TMTOWTDI, plus benchmarking

There's a very common Perl idiom for getting "top N elements" from an array: @top = (sort @a) [0 .. $n - 1]. Mostly, it's good enough for anything one would dare to store in RAM.

Then, there is Sort::Key::Top, which allows you to write @top = top $n => @a. Yet another syntax sugar?

Not even close! While the docs don't state it boldly, it is:

  1. a XS based module
  2. partition-based general selection algorithm (also known as quickselect) implementation

So, expect it to be fast. How fast?

Here's the results from my attempt of benchmarking the 10 longest-word selection from system dictionary (total of 235886 words):

               Rate   quicksort    pureperl quickselect
quicksort   0.329/s          --        -75%        -89%
pureperl     1.30/s        295%          --        -57%
quickselect  3.04/s        825%        134%          --

Note that the quicksort is there only to verify this claim from the Wikipedia article:

However, if done properly, a Java implementation is typically a magnitude (10x) faster than the quicksort algorithm.

Yup, seems like so. BTW, the 10 longest words are:


Benchmark code:

#!/usr/bin/env perl
use 5.010000;
use autodie;
use strict;
use warnings qw(all);

use Carp qw(croak);
use Benchmark qw(cmpthese);

use Sort::Key::Top qw(rnkeytopsort);

my %words;
open my $fh, q(<), q(/usr/share/dict/words);
while (<$fh>) {
    $words{$_} = length;
close $fh;

say q(words in hash: ) . scalar keys %words;

my $top_n = 10;
my $code = {
    quickselect => sub { rnkeytopsort { $words{$_} } $top_n => keys %words },
    quicksort => sub {
        use sort qw(_quicksort stable);
            sort { $words{$b} <=> $words{$a} }
            keys %words
        ) [0 .. $top_n - 1];
    pureperl => sub {
            sort { $words{$b} <=> $words{$a} }
            keys %words
        ) [0 .. $top_n - 1];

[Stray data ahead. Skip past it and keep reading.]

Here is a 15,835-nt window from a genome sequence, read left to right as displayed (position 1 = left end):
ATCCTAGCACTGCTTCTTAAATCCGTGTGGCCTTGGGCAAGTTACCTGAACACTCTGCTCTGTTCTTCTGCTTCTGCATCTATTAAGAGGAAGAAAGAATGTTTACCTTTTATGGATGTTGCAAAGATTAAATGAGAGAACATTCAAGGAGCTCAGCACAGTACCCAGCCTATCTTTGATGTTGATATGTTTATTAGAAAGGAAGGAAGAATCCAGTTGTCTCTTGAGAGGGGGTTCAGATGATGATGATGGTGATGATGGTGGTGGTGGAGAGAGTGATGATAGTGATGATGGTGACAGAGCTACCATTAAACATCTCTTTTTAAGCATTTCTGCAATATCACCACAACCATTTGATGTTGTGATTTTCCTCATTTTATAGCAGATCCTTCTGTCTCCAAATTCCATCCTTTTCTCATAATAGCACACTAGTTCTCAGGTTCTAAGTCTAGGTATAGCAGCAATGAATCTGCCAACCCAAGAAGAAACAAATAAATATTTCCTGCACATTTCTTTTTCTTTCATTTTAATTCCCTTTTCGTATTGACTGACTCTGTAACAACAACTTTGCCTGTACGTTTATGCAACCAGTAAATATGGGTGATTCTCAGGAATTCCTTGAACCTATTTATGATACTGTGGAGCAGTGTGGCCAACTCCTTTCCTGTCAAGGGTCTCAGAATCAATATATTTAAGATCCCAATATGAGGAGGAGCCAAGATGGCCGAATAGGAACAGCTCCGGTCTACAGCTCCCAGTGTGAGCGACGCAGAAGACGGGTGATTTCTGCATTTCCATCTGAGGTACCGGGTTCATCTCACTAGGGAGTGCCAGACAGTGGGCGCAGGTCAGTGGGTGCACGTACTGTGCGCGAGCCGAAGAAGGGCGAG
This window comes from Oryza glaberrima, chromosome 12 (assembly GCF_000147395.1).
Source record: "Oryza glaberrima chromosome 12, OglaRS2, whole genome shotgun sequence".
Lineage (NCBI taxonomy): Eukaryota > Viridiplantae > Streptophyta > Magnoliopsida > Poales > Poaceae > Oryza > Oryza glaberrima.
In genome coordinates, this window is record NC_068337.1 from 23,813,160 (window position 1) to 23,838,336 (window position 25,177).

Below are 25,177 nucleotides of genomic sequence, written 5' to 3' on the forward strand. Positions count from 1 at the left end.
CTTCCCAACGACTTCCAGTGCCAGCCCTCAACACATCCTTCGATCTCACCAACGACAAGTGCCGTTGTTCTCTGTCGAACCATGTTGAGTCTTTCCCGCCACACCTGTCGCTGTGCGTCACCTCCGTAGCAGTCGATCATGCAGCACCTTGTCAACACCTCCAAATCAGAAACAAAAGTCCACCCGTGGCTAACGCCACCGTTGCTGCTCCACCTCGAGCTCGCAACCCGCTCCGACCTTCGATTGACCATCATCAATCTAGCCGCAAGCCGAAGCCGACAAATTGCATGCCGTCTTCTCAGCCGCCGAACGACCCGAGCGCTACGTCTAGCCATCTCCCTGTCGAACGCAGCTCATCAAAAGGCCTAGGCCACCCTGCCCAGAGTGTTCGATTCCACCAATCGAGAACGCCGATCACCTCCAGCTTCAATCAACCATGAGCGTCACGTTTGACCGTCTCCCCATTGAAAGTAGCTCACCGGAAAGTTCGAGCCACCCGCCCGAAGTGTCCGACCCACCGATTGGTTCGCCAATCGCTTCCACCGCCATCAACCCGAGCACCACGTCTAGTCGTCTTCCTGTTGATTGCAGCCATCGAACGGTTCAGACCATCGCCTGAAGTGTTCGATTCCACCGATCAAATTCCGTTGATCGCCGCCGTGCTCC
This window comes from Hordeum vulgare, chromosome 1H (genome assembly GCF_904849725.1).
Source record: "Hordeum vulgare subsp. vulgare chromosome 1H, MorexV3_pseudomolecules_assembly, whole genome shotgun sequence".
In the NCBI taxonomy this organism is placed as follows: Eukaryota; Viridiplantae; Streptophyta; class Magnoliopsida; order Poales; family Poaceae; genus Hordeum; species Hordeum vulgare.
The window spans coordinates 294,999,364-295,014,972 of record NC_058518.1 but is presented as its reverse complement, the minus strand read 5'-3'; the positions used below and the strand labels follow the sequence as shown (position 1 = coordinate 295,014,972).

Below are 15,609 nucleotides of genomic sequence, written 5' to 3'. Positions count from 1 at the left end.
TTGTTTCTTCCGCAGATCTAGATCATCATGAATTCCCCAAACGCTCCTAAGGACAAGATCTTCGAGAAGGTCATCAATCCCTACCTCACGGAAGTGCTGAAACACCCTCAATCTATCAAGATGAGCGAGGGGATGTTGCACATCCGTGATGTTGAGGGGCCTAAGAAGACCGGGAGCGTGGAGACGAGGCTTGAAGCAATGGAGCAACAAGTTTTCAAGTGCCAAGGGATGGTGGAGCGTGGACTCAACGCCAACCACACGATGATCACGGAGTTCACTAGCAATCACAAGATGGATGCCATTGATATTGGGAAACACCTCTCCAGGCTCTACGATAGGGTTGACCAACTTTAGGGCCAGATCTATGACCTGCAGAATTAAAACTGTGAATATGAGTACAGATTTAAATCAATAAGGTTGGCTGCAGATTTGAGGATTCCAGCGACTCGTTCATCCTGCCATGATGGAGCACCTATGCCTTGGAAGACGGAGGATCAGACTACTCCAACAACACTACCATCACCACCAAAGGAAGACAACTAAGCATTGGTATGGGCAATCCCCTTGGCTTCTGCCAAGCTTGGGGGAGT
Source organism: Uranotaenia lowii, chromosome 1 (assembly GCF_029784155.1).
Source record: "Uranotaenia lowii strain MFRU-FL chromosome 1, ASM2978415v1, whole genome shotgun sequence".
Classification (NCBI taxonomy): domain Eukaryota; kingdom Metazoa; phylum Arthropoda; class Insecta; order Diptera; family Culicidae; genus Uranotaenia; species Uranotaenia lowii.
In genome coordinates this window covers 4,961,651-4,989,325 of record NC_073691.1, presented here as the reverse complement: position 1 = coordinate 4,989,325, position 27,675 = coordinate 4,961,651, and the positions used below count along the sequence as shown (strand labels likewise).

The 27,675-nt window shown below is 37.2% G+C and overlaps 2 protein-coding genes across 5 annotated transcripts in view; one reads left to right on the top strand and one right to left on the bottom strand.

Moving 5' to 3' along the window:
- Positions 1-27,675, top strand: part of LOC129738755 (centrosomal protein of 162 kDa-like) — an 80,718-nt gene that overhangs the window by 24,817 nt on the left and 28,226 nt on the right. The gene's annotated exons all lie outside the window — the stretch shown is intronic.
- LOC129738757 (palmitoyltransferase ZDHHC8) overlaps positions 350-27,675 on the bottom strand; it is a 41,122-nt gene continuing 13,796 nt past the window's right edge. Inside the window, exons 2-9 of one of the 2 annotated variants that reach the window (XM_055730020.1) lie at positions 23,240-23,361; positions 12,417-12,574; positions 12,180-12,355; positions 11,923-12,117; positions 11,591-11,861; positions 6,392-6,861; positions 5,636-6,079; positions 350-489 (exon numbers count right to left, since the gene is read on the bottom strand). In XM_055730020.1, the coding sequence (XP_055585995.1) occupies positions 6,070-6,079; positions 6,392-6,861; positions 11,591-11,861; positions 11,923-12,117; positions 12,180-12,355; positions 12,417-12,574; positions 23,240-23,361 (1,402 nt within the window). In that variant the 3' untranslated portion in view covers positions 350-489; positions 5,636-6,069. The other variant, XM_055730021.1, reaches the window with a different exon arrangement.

croak qq(something went VERY wrong)
    unless [$code->{quickselect}->()] ~~ [$code->{pureperl}->()];

cmpthese(100 => $code);


This is a slow laptop, so I only benchmarked the first 5000 words in /usr/share/dict/words, but the following pure Perl solution seems to be faster than all of the above! (Though only 11% faster than quickselect.)

pureperl2 => sub {
	my @top;
	for (keys %words) {
		if (@top < 10 or $words{$_} > $words{$top[0]}) {
			@top = sort { $words{$a} <=> $words{$b} } $_, @top;
			shift @top if @top > 10;
	return reverse @top;

(Granted, it's not quite as pithy.)

True; it doesn't work great for large $top_n. But pureperl2 does have a potential optimisation. When inserting $_ into @top, it should be possible to take advantage of the fact that @top is already sorted, and insert the new word into the right place without needing to sort it again.

(I couldn't get it to work without sacrificing sort stability, but it should be doable.)

I've optimised your pureperl3 slightly more, using the trick of eliminating brace-delimited blocks. Blocks are lexical scopes and thus there is some overhead each time you enter and exit one.

pureperl3 => sub {
	my @top;
	my $cur;
	for my $word (keys %words) {
		next if $words{$word} < $words{$top[0]||'a'};
		(@top = $word) unless @top;
		my ($low, $high) = (0, scalar @top);
			($cur = ($low + $high) >> 1),
			($words{$word} - $words{$top[$cur]} > 0)
				? ($low = $cur + 1)
				: ($high = $cur),
		) while $low < $high;
		splice(@top, $low, 0, $word);
		shift @top if @top > $top_n;
	return reverse @top;

Benchmarking the new pureperl3 on $top_n = 1000 with 483523 words, it's 15% faster than quickselect!

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About stas

user-pic Just another lazy, impatient and arrogant IT guy.